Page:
This woman lived about 4,000 years ago in what is now northeastern Sweden. Oscar Nilsson, a pioneer in reconstructive archaeology, brought her appearance to life - National Geographic.
CAIRO – 3 March 2022: Artist and archaeologist Oscar Nilsson used 3D technology to bring to life the skull of a 4,000-year-old Stone Age woman after 300 hours of grueling work.
The woman was discovered a century ago in a stone-lined tomb deep in the forests of northeastern Sweden, next to a 7-year-old boy who Swedish researchers believe was most likely her son. According to the ancient-origins website, archaeologists believe they belonged to a nomadic group of hunters who had been tracking animal migrations along the 430-kilometer Indalsälven river.
The woman was in her thirties, deceased of an unknown cause.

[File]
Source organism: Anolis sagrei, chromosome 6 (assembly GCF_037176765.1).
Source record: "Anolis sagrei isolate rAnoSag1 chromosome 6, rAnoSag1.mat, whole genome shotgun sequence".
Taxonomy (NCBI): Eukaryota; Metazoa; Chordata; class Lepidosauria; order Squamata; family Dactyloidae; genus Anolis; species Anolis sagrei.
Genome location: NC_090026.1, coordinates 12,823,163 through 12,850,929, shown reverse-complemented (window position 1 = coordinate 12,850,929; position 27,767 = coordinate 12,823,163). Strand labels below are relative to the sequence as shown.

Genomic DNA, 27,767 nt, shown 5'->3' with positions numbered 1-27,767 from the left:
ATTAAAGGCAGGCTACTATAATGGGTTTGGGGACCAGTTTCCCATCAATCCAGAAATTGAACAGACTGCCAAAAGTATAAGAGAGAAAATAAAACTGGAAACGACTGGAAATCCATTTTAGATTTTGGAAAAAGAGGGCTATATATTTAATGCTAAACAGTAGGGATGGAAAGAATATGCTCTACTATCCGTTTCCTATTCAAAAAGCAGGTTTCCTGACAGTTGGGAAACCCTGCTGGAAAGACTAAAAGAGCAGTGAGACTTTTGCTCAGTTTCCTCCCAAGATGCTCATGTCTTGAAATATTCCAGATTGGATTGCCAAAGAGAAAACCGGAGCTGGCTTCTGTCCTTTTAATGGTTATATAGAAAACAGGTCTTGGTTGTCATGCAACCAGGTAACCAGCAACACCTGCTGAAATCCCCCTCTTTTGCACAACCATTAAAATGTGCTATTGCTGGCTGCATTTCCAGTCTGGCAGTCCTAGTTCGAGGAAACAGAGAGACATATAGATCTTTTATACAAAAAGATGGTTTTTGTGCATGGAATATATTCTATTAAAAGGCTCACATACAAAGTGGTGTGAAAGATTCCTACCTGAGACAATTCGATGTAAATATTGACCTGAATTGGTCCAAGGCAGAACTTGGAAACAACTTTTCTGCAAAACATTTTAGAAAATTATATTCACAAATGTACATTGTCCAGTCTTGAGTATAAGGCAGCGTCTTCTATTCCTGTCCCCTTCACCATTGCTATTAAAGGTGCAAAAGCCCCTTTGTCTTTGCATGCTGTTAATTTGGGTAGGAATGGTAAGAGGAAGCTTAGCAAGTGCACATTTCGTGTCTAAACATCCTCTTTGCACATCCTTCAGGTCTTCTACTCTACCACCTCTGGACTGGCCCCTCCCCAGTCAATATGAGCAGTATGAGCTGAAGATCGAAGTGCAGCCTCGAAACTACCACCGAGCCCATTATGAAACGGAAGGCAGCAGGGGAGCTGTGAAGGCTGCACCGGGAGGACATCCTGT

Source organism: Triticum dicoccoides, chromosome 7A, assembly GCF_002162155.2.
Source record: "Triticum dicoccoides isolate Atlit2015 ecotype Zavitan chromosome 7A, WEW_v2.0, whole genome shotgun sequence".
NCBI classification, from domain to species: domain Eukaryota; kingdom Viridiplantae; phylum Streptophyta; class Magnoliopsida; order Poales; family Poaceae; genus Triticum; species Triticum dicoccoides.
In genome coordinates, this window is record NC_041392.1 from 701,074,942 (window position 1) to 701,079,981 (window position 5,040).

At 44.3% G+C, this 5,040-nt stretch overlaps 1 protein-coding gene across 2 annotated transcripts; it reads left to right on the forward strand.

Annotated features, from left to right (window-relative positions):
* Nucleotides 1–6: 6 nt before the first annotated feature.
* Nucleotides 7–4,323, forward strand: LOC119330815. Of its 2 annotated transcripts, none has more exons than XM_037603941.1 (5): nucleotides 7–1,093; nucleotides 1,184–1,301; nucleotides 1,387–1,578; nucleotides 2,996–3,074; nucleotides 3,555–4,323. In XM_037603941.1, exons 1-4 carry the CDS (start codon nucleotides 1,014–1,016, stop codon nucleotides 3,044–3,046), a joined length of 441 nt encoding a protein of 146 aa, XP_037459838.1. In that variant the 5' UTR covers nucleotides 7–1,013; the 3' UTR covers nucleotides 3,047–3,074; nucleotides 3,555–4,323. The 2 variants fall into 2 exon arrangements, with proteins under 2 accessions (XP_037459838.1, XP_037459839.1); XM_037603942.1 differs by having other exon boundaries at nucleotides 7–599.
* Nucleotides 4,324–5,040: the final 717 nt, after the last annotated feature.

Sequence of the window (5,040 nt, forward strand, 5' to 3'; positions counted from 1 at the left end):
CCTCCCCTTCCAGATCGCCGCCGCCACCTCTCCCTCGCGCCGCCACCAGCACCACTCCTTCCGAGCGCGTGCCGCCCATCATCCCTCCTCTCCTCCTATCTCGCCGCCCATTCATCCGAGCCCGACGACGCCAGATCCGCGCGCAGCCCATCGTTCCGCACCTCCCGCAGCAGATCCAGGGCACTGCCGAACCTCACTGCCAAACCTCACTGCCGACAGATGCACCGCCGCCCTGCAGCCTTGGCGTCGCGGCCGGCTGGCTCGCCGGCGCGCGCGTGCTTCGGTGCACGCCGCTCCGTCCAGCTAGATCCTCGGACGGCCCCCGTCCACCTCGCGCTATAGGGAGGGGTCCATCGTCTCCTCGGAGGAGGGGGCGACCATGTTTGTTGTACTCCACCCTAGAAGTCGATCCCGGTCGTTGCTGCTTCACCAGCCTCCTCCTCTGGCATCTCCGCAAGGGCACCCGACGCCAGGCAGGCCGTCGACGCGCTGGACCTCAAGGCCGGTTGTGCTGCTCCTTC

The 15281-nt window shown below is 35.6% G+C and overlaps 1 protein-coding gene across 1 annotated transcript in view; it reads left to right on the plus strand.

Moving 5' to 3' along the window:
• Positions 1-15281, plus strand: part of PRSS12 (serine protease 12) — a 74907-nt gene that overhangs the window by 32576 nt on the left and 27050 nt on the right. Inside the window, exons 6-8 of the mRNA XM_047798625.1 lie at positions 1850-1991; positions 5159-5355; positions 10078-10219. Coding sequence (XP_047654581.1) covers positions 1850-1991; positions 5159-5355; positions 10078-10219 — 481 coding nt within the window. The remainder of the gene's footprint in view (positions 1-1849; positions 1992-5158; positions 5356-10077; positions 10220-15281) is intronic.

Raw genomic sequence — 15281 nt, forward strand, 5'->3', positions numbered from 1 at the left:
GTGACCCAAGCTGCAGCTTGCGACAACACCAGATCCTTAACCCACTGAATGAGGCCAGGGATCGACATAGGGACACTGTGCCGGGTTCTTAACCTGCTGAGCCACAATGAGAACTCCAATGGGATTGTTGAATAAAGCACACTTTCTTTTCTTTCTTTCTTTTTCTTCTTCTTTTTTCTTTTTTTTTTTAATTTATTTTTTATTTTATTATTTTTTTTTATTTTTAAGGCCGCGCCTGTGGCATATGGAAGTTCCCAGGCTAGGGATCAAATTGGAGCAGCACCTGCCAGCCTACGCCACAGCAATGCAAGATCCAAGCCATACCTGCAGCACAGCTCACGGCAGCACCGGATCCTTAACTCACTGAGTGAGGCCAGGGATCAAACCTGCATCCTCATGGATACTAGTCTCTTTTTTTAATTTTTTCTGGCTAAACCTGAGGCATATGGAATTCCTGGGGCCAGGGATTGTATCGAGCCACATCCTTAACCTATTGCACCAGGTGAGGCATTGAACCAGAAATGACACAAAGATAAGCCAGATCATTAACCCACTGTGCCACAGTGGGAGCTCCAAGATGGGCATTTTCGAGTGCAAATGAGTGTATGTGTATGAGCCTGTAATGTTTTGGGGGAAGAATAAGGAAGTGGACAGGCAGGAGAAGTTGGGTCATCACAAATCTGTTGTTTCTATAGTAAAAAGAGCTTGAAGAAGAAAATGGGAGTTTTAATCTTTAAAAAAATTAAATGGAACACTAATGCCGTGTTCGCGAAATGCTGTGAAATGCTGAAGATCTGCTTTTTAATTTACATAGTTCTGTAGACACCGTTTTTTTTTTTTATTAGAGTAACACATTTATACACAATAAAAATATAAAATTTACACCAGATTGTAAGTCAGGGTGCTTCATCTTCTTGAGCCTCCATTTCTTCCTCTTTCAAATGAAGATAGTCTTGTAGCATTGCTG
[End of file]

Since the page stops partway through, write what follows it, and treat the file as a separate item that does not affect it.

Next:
In 2020, archaeologist Oscar Nilsson was consulted by the curators of the Västernorrlands Museum in Sweden, who had a woman's skeleton, as he is known for facial reconstructions using clay. Nilsson is a pioneer in restorative archaeology, and has personally reconstructed more than 100 ancient people over the past 20 years.
A replica of the woman's skull was created with a 3-D printer. Clay represents her facial muscles. Pegs indicating tissue depth will be covered by a layer of plasticine clay skin - National Geographic
Curators have taken part in a major project to design a new attraction after 9,500 years of human activity in Sweden. The skull of the 4,000-year-old woman, with the boy, is the oldest skeletons ever found in that region of Sweden.
Museum scientists wanted to show new visitors "the oldest face" from the north - a Lagmansören woman. However, they had no idea what it might look like.